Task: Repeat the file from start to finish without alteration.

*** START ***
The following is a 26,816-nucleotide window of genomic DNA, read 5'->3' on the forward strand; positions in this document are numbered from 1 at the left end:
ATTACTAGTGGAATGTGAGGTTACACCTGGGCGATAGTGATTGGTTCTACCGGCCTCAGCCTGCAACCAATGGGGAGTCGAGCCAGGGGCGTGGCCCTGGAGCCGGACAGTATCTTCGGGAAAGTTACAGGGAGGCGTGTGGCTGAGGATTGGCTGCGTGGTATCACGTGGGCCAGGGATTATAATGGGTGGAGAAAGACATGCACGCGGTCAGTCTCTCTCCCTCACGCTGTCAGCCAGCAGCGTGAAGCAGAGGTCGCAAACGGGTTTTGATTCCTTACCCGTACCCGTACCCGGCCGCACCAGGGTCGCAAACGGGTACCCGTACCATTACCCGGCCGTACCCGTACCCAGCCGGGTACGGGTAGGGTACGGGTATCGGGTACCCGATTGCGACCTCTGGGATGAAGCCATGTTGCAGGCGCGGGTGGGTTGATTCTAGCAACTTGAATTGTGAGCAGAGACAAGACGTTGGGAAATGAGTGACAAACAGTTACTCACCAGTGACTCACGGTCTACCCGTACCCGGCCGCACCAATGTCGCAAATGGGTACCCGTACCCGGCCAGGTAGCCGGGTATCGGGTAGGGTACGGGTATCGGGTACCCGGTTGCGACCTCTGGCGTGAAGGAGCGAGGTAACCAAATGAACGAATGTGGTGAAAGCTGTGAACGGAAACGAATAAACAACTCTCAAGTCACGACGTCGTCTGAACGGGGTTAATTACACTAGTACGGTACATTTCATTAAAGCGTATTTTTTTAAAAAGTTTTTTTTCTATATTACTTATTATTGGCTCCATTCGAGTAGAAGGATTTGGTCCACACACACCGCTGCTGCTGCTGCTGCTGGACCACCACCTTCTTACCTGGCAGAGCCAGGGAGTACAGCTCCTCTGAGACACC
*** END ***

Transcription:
The following is a 26,816-nucleotide window of genomic DNA, read 5'->3' on the forward strand; positions in this document are numbered from 1 at the left end:
ATTACTAGTGGAATGTGAGGTTACACCTGGGCGATAGTGATTGGTTCTACCGGCCTCAGCCTGCAACCAATGGGGAGTCGAGCCAGGGGCGTGGCCCTGGAGCCGGACAGTATCTTCGGGAAAGTTACAGGGAGGCGTGTGGCTGAGGATTGGCTGCGTGGTATCACGTGGGCCAGGGATTATAATGGGTGGAGAAAGACATGCACGCGGTCAGTCTCTCTCCCTCACGCTGTCAGCCAGCAGCGTGAAGCAGAGGTCGCAAACGGGTTTTGATTCCTTACCCGTACCCGTACCCGGCCGCACCAGGGTCGCAAACGGGTACCCGTACCATTACCCGGCCGTACCCGTACCCAGCCGGGTACGGGTAGGGTACGGGTATCGGGTACCCGATTGCGACCTCTGGGATGAAGCCATGTTGCAGGCGCGGGTGGGTTGATTCTAGCAACTTGAATTGTGAGCAGAGACAAGACGTTGGGAAATGAGTGACAAACAGTTACTCACCAGTGACTCACGGTCTACCCGTACCCGGCCGCACCAATGTCGCAAATGGGTACCCGTACCCGGCCAGGTAGCCGGGTATCGGGTAGGGTACGGGTATCGGGTACCCGGTTGCGACCTCTGGCGTGAAGGAGCGAGGTAACCAAATGAACGAATGTGGTGAAAGCTGTGAACGGAAACGAATAAACAACTCTCAAGTCACGACGTCGTCTGAACGGGGTTAATTACACTAGTACGGTACATTTCATTAAAGCGTATTTTTTTAAAAAGTTTTTTTTCTATATTACTTATTATTGGCTCCATTCGAGTAGAAGGATTTGGTCCACACACACCGCTGCTGCTGCTGCTGCTGGACCACCACCTTCTTACCTGGCAGAGCCAGGGAGTACAGCTCCTCTGAGACACC